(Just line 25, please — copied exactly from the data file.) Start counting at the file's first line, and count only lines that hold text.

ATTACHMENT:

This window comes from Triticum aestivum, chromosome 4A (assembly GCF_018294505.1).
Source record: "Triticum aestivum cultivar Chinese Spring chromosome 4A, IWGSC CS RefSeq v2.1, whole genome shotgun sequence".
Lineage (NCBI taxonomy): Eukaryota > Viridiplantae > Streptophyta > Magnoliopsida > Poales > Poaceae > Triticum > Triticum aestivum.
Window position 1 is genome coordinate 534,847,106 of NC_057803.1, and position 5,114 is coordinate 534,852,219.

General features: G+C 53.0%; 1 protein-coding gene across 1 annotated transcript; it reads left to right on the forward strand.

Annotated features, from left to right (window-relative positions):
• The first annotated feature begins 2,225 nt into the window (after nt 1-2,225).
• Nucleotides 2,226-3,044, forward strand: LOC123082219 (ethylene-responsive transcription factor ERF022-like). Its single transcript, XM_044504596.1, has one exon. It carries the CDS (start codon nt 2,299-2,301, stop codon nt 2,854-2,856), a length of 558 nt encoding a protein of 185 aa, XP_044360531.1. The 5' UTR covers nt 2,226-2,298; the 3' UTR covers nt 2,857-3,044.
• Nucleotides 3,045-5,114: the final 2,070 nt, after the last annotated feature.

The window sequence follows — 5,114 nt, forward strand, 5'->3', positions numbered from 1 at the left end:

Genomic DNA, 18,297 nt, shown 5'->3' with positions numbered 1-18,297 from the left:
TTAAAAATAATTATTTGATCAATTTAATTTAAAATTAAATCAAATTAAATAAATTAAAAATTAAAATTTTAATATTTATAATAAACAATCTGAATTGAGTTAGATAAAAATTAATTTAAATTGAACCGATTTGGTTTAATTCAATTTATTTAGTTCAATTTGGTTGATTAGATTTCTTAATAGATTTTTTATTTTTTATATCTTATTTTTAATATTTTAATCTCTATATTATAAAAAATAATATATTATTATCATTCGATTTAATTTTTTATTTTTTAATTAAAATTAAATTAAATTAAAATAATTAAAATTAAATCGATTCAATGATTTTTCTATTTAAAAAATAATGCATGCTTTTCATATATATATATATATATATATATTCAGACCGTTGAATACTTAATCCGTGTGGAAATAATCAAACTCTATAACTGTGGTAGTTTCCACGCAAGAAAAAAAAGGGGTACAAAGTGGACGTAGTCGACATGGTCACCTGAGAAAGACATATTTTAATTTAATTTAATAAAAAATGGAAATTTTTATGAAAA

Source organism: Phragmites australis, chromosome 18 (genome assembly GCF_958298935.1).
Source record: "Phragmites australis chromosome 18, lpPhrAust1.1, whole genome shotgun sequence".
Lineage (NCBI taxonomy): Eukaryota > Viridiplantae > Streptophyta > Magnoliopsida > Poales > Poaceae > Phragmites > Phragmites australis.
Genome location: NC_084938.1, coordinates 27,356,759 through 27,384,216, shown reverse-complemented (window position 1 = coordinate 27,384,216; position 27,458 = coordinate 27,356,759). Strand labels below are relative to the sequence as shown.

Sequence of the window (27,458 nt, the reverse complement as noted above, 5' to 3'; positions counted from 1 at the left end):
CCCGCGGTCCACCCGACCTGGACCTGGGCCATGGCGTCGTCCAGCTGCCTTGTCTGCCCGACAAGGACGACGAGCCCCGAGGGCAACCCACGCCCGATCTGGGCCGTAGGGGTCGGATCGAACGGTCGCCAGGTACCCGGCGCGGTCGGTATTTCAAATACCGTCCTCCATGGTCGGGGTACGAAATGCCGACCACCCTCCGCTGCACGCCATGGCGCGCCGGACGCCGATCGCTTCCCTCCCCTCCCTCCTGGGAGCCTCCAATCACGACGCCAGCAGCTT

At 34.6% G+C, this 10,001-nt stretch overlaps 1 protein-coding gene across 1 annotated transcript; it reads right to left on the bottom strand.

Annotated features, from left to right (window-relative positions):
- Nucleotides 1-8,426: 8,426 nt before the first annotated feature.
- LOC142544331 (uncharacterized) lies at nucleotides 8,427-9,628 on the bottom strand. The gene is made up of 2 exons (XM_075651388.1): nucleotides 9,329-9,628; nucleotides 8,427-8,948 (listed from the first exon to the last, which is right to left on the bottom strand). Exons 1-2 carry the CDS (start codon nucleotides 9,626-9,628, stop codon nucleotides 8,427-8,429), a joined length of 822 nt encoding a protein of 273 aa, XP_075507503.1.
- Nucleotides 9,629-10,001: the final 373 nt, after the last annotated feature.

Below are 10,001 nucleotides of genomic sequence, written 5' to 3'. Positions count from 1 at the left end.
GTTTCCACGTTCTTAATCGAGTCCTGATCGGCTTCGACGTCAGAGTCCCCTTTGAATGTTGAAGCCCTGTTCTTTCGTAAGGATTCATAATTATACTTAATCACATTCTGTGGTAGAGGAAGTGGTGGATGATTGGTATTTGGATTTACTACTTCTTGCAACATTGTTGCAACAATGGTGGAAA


GTTTCCACGTTCTTAATCGAGTCCTGATCGGCTTCGACGTCAGAGTCCCCTTTGAATGTTGAAGCCCTGTTCTTTCGTAAGGATTCATAATTATACTTAATCACATTCTGTGGTAGAGGAAGTGGTGGATGATTGGTATTTGGATTTACTACTTCTTGCAACATTGTTGCAACAATGGTGGAAA